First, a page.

The NICU at Lucile Packard Children’s Hospital in Palo Alto welcomes a clinical psychologist, thanks to efforts by its affiliated organization.
Starting in September, parents with children in the neonatal intensive care unit at Lucile Packard Children’s Hospital in Palo Alto will have an additional level of mental health support: a full-time clinical psychologist.
The psychologist will take residence in the hospital’s Johnson Center for Pregnancy and Newborn Services. Funding for the position is thanks to the efforts of grassroots organization Ambassadors for Lucile Packard Children’s Hospital, launched more than a dozen years ago by Ashley Hunter and Molly Gibbons, who wanted to contribute to the hospital but didn’t fall into the category of an institutional donor. Nor did they have time to volunteer several hours per week.
“We were just a group of moms who wanted to support the children’s hospital, so we put together a ‘lunch and learn’ with a doctor and invited all of our friends,” Hunter remembers, adding that the organization was launched with the name Circle of Friends before rebranding a few years later. “We sent out an invite and thought maybe 30 people would come. More than 350 people showed up.”
The group was soon formalized, based on a membership model (“members donate an amount meaningful to their family,” says Esther Levy, current co-president along with Amy Burnett), and since then it has hosted multiple yearly events, each geared toward supporting children in the hospital. Efforts include raising money for an annual Fund A Need, a campaign for a specific need at the hospital. Past Fund A Needs have helped bring on a pediatric fellow in the Stanford Emergency Department and the funding of a teen mental health initiative.
This year, ambassadors decided to raise money to hire a clinical psychologist dedicated specifically to helping parents with children in the NICU — a need Dr. Richard Shaw strongly supports. Shaw is the hospital’s medical director of pediatric psychosomatic medicine, and says 30 to 40 percent of parents will developmental disorders after having a baby in the NICU.
Importantly, Shaw notes, the impact of untreated mental health conditions in parents can have lifelong effects on entire families.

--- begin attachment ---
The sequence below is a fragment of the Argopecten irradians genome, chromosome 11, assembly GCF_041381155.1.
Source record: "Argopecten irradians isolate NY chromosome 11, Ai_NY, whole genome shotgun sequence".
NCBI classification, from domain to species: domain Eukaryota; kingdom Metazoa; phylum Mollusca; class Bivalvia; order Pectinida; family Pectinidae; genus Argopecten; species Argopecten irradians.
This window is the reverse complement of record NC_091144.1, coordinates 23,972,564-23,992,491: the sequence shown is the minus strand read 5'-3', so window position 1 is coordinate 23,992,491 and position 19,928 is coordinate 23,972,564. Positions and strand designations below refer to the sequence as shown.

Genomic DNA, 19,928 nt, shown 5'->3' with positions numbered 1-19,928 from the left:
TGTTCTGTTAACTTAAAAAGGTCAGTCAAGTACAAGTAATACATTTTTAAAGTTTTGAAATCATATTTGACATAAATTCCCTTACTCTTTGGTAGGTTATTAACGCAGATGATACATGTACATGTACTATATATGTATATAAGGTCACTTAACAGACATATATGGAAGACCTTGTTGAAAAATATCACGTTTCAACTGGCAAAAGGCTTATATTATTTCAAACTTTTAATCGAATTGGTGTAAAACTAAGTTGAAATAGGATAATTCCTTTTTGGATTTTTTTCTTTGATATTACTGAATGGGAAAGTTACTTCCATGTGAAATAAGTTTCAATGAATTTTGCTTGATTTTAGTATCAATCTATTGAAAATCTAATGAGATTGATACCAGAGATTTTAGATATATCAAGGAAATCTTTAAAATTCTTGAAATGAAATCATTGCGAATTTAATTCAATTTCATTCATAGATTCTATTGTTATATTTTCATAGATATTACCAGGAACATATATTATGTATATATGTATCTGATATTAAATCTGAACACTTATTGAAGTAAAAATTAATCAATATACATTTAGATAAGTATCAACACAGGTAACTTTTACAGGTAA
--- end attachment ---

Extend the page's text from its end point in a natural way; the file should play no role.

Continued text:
“It can take the form of being triggered by the ping of an elevator or cash register, bringing NICU flashbacks, and it can lead to increased rates of depression and substance abuse on behalf of both parents,” he says. “But one of the biggest impacts of not getting help is how adults parent.”
Those who have PTSD tend to become very anxious and overprotective, always expecting something bad to happen to their children. They over utilize health care and — especially mothers — will feel guilty about a premature birth, blaming themselves. They will overcompensate by not setting limits on their babies. As a result, their babies grow up with problems and they become psychosomatic themselves. “Children [of parents with untreated PTSD] often develop vulnerable child syndrome, which can have an impact on their lives forever,” he says.
Shaina Quinn knows firsthand the importance of having a clinical psychologist. In May 2017, at just 25 weeks pregnant, her water broke. Quinn’s fear was immediate.
“I had two prior miscarriages and knew my baby would need to be delivered, but that it was too early,” she remembers. “I felt so scared.” After 11 days at Lucile Packard, she gave birth to her son Theo via emergency C-section. When he came out, he cried, which Quinn found to be a miracle. But then heartbreak sank in. “I didn’t get to hold him or see him; he was just whisked away to the NICU,” she says. “We ended up being there for 100 days. My husband and I would visit Theo morning, noon and night.”
Theo showed signs of improvement during those 100 days, but each one was emotionally brutal for Quinn and her husband.
Day by day, Theo became stronger. Today, more than two years later, he is doing great. Quinn, who spoke at the ambassadors’ “lunch and learn” in the spring, is passionate about the need fora mental health professional specifically for parents in the NICU.
“I think having a clinical psychologist would serve not only the moms, but also the dads, who often feel out of control and want to fix things,” she says. “Having someone like that on staff, I’m sure, will do wonders for people who don’t even know they need the help.”